Working towards equality and diversity for all genders in ecology

On International Women’s Day, Rowan Kuminski, co-chair of the EDGE (Equity and Diversity for all Genders in Ecology) Network, explains why work on advancing diversity and inclusion is so important for women – and all genders and intersectional identities – working in ecology.

This International Women’s Day, the EDGE Network celebrates the advancements in diversity and inclusion that have been made in ecology, while recognising the great deal of work that still needs to be done to ensure the field is equitable and safe for people of all genders and intersectional identities.

When we talk about ecology and other branches of STEM, it matters who does this work. It matters who has access to these opportunities, and what systemic barriers exist that prevent people from being able to engage with these fields.

Given that one of the wonders of ecology is the vast diversity of the world around us, it is imperative that we make ecology as accessible as possible and do our best to deconstruct harmful systems in place that exclude people from engaging and succeeding in the field due to their gender.

Tackling gender-based inequalities

EDGE sets out to address these issues in an inclusive way that recognizes and validates the diversity of gender identity and expression and supports all genders in ecology. A core goal of the EDGE Network is to raise awareness about gender-based issues and inequities that still exist in ecology, while also producing tangible methods of making changes within this field.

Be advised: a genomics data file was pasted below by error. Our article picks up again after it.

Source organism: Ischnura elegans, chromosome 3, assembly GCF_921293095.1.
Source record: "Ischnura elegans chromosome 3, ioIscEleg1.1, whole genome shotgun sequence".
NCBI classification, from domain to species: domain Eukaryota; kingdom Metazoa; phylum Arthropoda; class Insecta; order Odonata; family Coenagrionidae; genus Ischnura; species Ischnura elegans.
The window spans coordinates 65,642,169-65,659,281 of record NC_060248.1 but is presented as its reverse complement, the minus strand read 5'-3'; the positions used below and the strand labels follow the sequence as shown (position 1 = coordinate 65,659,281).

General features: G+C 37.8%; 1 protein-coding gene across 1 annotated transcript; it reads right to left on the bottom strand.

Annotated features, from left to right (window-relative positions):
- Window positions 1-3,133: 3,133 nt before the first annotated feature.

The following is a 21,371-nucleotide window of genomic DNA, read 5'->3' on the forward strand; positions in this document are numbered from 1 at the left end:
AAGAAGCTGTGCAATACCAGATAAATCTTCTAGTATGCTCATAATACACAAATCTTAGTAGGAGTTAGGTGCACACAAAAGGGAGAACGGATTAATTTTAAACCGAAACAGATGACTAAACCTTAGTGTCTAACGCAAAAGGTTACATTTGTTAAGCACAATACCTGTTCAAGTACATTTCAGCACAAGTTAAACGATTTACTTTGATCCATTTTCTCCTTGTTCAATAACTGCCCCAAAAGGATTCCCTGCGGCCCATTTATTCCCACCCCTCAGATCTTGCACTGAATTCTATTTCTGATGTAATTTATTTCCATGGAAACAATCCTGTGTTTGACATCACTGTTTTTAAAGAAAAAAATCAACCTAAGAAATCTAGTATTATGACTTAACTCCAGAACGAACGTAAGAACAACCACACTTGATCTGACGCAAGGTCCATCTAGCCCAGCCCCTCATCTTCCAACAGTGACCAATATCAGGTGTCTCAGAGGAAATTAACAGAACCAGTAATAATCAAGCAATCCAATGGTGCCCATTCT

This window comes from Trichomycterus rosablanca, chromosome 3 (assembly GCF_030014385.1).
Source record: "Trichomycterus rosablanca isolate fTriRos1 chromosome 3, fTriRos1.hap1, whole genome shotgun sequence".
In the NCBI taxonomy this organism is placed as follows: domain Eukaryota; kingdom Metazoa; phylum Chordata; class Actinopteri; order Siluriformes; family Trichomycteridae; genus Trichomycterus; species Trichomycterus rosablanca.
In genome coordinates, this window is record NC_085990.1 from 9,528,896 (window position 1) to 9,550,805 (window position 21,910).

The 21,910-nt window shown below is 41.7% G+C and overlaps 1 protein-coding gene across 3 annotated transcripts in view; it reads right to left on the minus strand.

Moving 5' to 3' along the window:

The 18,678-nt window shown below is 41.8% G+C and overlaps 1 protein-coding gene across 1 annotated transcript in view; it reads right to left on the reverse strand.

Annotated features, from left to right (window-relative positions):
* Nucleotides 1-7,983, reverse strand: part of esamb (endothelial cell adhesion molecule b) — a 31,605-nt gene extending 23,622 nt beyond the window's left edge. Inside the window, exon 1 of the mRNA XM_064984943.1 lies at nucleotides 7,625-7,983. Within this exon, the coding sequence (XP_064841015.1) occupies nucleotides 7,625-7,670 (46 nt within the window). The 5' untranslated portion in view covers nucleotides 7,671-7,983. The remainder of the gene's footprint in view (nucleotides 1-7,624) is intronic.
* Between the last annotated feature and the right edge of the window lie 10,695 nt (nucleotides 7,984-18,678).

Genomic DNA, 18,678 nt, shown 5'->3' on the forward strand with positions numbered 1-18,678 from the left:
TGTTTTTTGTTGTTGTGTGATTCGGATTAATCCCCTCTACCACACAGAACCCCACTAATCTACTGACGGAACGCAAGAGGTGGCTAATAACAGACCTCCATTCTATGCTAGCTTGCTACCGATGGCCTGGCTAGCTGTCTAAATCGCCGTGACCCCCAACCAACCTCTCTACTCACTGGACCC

We plan for the EDGE Network to also work together with other BES networks to approach these issues in an intersectional manner that create practical and effective ways to make our field more inclusive, to the betterment of ecology as a whole.

Rowan Kuminski, co-chair of the EDGE Network

Co-chairing the EDGE Network gives me the opportunity to focus on these issues in ecology, and I look forward to doing so with such an amazing team.

I initially joined the EDGE Network because, as a non-binary early-career researcher, I have already been faced with a great deal of gender-based harassment and discrimination, and have also witnessed this against people of all career stages. This gender-based discrimination has ranged from microaggressions to deliberately discriminatory decisions regarding hiring and salaries.

Despite these occurrences of harassment and discrimination, I was excited to be given the opportunity to co-chair a network that is seriously working to address these issues in our field.

Although I have previously participated in groups that addressed gender-based issues in a broader sense, co-chairing the EDGE Network gives me the opportunity to focus on these issues specifically in ecology and related fields, and I look forward to doing so with such an amazing team of passionate people.

On International Women’s Day, the EDGE Network would like to remind everyone why a group like EDGE is necessary, not only for women, but for all genders, intersectional identities, and for the progress of ecology as a whole. We are excited to work with the BES to contribute to positive changes in this field for current and future ecologists.

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